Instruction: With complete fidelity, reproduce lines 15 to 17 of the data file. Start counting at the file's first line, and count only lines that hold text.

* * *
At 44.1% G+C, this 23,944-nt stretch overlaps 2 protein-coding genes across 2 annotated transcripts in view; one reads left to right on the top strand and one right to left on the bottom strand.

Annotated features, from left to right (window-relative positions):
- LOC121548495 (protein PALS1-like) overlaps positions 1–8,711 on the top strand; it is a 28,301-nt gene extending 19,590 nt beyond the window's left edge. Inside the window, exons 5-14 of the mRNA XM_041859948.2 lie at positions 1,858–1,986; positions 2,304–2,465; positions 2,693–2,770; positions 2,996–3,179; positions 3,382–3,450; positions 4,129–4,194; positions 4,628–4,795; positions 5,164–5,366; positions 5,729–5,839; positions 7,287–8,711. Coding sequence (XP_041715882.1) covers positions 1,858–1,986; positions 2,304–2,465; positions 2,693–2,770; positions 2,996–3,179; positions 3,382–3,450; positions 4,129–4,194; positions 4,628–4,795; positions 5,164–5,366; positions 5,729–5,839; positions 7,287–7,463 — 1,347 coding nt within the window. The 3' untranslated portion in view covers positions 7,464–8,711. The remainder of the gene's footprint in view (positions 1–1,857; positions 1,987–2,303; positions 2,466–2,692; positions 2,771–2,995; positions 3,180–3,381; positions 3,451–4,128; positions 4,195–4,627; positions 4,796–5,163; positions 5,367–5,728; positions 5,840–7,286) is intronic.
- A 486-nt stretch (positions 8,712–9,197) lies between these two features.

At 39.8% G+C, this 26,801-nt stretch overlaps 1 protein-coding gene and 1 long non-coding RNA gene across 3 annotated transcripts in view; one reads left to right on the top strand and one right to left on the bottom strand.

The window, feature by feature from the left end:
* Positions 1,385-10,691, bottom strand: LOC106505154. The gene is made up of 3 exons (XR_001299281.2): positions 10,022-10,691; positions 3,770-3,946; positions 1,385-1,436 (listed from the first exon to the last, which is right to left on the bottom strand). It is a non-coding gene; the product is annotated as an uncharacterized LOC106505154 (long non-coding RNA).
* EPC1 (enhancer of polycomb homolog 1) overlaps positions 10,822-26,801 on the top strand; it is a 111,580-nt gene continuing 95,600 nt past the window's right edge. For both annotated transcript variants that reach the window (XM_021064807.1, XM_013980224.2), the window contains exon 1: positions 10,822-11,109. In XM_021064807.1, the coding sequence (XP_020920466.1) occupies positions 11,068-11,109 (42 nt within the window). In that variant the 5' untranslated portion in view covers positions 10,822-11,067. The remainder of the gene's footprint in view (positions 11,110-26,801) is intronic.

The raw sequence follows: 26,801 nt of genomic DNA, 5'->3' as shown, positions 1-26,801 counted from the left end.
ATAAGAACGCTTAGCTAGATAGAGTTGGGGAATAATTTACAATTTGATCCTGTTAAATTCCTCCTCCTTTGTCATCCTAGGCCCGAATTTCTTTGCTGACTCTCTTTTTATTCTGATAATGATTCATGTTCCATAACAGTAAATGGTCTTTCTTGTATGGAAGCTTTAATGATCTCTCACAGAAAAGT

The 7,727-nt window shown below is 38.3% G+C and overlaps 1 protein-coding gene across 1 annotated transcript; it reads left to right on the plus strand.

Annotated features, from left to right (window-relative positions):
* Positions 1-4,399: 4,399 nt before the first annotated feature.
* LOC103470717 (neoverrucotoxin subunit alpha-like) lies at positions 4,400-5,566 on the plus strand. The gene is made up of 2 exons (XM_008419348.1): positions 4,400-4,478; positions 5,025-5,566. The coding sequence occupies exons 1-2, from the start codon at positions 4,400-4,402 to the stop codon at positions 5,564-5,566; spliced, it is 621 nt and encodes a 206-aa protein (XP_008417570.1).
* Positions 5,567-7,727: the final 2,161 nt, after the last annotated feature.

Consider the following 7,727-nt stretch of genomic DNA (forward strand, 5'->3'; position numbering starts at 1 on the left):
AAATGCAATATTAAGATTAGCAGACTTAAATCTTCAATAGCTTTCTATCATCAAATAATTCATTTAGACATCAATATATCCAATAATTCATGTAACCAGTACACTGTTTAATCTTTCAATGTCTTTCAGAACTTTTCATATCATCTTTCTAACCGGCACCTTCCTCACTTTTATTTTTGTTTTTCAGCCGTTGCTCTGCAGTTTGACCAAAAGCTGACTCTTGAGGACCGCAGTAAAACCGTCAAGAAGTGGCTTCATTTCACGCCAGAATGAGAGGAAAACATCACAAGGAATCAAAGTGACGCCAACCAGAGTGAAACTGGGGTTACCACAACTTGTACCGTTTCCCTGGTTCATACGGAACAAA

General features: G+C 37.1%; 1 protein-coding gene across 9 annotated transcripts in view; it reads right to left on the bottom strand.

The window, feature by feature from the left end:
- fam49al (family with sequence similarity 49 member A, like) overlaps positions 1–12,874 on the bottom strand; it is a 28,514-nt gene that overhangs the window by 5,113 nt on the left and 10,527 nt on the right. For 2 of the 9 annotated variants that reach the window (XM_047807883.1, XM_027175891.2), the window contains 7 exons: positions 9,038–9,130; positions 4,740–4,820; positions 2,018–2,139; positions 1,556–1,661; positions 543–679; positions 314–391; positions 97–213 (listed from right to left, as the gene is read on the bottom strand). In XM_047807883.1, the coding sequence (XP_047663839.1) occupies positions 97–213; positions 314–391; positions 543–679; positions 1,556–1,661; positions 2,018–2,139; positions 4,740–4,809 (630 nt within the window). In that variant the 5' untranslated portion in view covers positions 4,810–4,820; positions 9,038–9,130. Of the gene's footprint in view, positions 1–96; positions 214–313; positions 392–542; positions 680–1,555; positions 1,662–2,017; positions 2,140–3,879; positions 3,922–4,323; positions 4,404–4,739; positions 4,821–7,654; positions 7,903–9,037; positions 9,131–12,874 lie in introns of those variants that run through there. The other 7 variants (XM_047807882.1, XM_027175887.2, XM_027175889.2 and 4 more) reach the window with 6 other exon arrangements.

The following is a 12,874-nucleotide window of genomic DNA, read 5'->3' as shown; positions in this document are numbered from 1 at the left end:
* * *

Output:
* Positions 5,567-7,727: the final 2,161 nt, after the last annotated feature.

Consider the following 7,727-nt stretch of genomic DNA (forward strand, 5'->3'; position numbering starts at 1 on the left):
AAATGCAATATTAAGATTAGCAGACTTAAATCTTCAATAGCTTTCTATCATCAAATAATTCATTTAGACATCAATATATCCAATAATTCATGTAACCAGTACACTGTTTAATCTTTCAATGTCTTTCAGAACTTTTCATATCATCTTTCTAACCGGCACCTTCCTCACTTTTATTTTTGTTTTTCAGCCGTTGCTCTGCAGTTTGACCAAAAGCTGACTCTTGAGGACCGCAGTAAAACCGTCAAGAAGTGGCTTCATTTCACGCCAGAATGAGAGGAAAACATCACAAGGAATCAAAGTGACGCCAACCAGAGTGAAACTGGGGTTACCACAACTTGTACCGTTTCCCTGGTTCATACGGAACAAA